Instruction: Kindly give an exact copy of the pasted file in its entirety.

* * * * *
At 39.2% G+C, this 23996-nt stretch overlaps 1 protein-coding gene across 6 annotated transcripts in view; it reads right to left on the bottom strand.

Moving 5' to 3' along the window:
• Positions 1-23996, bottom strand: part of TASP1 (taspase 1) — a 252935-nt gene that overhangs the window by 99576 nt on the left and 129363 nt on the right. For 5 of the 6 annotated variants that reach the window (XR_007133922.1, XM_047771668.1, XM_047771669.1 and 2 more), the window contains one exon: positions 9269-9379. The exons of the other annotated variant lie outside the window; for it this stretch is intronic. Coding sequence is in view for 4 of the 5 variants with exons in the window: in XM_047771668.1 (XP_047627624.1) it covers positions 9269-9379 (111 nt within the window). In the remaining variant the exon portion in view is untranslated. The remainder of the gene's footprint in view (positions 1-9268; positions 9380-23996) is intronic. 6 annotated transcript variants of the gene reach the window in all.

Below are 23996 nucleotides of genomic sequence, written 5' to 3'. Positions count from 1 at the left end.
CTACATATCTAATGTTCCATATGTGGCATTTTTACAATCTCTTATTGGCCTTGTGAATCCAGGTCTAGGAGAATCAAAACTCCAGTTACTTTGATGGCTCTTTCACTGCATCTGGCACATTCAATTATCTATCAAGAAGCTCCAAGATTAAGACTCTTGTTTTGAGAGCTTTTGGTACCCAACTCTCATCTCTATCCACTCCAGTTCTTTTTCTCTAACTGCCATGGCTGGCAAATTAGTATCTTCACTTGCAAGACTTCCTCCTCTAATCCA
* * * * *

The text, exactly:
At 39.2% G+C, this 23996-nt stretch overlaps 1 protein-coding gene across 6 annotated transcripts in view; it reads right to left on the bottom strand.

Moving 5' to 3' along the window:
• Positions 1-23996, bottom strand: part of TASP1 (taspase 1) — a 252935-nt gene that overhangs the window by 99576 nt on the left and 129363 nt on the right. For 5 of the 6 annotated variants that reach the window (XR_007133922.1, XM_047771668.1, XM_047771669.1 and 2 more), the window contains one exon: positions 9269-9379. The exons of the other annotated variant lie outside the window; for it this stretch is intronic. Coding sequence is in view for 4 of the 5 variants with exons in the window: in XM_047771668.1 (XP_047627624.1) it covers positions 9269-9379 (111 nt within the window). In the remaining variant the exon portion in view is untranslated. The remainder of the gene's footprint in view (positions 1-9268; positions 9380-23996) is intronic. 6 annotated transcript variants of the gene reach the window in all.

Below are 23996 nucleotides of genomic sequence, written 5' to 3'. Positions count from 1 at the left end.
CTACATATCTAATGTTCCATATGTGGCATTTTTACAATCTCTTATTGGCCTTGTGAATCCAGGTCTAGGAGAATCAAAACTCCAGTTACTTTGATGGCTCTTTCACTGCATCTGGCACATTCAATTATCTATCAAGAAGCTCCAAGATTAAGACTCTTGTTTTGAGAGCTTTTGGTACCCAACTCTCATCTCTATCCACTCCAGTTCTTTTTCTCTAACTGCCATGGCTGGCAAATTAGTATCTTCACTTGCAAGACTTCCTCCTCTAATCCA